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On 01/14/2012 04:28 PM, Dennis E. Hamilton wrote:
Saving a document with password is indeed an encryption.  The encryption methods are specified in 
the ODF Specification for encrypting the parts of the Zip package.  (There is no ODF-specified 
encryption for the single- XML-file form of an ODF document.)

The default method, that works for all ODF 1.0/1.1/1.2 documents in packages (e.g., ODT, ODP, and 
ODS files), is by Password Based Key Derivation (PBKDF2) using HMAC and SHA1 starting with an SHA1 
digest of the UTF-8 user-chosen password.  The encryption with the derived key is Blowfish with 
8-bit Cipher Feedback (8-bit CFB).  This is done on each file of the Zip package that carries the 
parts of the ODF document.  (Each part has a different, randomly-derived initialization vector, but 
the derived key is the same for all of them.)

Starting with ODF 1.2, additional encryption methods can be chosen.  However, there are 
interoperability issues if the document is intended to be opened with anything but the computer and 
software that was used to encrypt it (actually a common use case but not when secure interchange is 

The fundamental weakness of the current approach is the use of human-entered passwords (which tend 
to be memorable and easily attackable), some well-known problems with information leakage from Zip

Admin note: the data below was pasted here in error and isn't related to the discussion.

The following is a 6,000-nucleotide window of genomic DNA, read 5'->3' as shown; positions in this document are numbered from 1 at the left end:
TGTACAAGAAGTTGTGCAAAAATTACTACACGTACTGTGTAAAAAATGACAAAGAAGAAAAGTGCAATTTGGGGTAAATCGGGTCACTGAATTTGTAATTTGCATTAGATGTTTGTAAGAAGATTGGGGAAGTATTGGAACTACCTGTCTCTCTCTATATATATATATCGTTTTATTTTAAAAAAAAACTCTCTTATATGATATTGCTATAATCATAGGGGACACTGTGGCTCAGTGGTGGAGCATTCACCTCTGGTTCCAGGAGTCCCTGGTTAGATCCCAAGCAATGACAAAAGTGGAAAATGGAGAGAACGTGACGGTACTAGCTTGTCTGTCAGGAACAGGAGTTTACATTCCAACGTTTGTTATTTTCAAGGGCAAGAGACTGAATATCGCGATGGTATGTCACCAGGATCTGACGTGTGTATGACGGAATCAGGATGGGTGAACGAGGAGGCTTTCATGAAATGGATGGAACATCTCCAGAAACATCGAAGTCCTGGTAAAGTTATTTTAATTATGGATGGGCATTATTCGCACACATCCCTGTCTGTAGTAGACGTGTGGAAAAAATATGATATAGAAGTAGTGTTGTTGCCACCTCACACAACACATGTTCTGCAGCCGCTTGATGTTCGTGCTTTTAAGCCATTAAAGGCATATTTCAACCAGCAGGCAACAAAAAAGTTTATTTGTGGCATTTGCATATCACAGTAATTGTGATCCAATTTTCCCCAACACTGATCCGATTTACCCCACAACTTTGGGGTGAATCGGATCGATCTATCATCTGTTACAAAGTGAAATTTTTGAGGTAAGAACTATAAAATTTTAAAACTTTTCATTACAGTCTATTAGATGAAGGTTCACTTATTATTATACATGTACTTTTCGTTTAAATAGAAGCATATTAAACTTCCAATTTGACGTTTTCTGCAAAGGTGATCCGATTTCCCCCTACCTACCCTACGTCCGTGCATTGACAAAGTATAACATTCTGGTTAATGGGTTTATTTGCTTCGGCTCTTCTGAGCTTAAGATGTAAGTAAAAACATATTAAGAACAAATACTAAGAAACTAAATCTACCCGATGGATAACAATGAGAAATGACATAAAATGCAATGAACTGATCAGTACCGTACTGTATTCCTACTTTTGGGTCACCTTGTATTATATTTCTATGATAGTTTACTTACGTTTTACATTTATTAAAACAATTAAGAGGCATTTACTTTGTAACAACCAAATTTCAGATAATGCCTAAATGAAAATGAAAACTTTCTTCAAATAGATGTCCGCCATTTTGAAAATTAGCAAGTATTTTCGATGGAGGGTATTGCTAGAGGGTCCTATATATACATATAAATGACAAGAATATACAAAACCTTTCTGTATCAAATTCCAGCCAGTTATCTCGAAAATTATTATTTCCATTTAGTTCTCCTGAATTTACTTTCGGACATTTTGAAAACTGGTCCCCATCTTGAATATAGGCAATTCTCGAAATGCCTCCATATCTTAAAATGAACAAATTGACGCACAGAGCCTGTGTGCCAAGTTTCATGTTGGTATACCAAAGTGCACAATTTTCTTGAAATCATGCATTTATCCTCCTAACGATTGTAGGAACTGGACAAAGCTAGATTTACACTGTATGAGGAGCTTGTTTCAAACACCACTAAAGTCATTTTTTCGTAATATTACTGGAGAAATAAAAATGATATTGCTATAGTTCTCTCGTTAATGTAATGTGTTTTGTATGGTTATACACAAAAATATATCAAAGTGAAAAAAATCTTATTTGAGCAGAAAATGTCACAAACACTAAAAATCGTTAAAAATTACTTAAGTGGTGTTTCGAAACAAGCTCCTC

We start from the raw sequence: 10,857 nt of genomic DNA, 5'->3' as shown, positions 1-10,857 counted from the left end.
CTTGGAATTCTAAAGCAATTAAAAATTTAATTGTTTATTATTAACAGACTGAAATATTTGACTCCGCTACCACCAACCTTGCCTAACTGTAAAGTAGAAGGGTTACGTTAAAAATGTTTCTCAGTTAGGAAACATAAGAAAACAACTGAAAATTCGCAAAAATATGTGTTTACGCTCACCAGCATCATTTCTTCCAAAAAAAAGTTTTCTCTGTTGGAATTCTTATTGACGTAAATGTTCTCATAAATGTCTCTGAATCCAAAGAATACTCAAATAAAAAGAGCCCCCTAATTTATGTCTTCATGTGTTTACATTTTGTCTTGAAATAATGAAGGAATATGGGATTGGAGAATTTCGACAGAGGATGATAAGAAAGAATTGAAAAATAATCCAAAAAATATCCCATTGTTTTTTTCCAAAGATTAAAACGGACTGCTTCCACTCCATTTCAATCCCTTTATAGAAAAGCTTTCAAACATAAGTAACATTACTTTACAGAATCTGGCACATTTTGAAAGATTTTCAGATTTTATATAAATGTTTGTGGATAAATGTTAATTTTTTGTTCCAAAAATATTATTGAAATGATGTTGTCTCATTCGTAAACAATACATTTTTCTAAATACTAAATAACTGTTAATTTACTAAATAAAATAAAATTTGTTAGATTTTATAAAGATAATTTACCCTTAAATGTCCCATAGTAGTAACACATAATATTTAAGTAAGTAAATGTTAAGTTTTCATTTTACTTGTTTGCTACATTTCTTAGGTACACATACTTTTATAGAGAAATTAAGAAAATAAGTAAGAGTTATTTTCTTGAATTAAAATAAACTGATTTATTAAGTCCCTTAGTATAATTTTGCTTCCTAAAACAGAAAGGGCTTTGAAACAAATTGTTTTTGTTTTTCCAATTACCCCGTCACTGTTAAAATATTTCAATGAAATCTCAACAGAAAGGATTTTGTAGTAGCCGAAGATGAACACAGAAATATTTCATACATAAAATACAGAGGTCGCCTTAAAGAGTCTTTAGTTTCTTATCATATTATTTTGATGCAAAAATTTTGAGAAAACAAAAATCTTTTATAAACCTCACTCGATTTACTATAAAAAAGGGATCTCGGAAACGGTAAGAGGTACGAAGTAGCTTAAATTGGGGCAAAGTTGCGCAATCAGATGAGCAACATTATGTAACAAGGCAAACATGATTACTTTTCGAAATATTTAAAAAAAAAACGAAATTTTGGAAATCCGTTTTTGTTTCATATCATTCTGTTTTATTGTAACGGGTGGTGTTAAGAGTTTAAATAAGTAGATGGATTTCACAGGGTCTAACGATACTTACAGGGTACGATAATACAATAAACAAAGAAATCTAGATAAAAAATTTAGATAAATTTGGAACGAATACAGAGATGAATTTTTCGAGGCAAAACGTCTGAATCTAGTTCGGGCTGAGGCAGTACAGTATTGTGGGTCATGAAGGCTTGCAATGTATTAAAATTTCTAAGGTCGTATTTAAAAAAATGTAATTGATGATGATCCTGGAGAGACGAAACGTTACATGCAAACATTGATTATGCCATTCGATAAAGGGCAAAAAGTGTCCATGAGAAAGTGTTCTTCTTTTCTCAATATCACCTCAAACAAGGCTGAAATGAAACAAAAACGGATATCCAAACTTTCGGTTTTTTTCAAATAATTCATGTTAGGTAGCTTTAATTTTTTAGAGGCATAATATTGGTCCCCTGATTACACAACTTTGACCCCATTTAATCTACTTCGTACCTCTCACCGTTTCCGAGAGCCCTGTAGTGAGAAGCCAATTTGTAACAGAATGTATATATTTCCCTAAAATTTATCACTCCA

files and known-/predictable-plaintext attacks.  There is also a vulnerability if the password used 
is used anywhere else (e.g., for protecting fields in documents) such that its SHA1 digest becomes 
known or suspected.
One problem in cryptography is that fact that all alphabetic languages and alphabetic transcriptions have definite letter frequency in plain text. For example in English the letter occurs 7% of the time. This was first discovered and used by William Friedman in the 1920's. Also, grammatical construction of a sentence could provide clues for the key. The word 'the' is very common and often before a noun or at the start of sentence. The sentence structure will provide clues because every language has rules about proper word order, etc. This is an often overlooked problem with cryptography, if I know the original language I know the probable letter frequency and can look for grammatical patterns to break the key. This is in addition to any other problems such as weak password/keys, weaknesses in the encryption algorithm, etc.

  - Dennis

-----Original Message-----
From: Riccardo Bernardini []
Sent: Saturday, January 14, 2012 01:18
Subject: [libreoffice-users] Encryption algorithms in Libre Office?

Dear all,
I apologize in advance if this is a FAQ, but I was not able to find an
answer both in the FAQ page and in the first 4-5 pages of the mail archives
(I searched for "password" and "encryption").

I know that Libre Office allows you to save a "password protected
document," but I would like to know some more details about it. For
example, is the document actually encrypted or simply Libre Office refuses
to open it without the right password? (I expect [and hope] the former).
  If the former hypothesis is correct, which encryption algorithms are used?

Thank you for any help.


Jay Lozier

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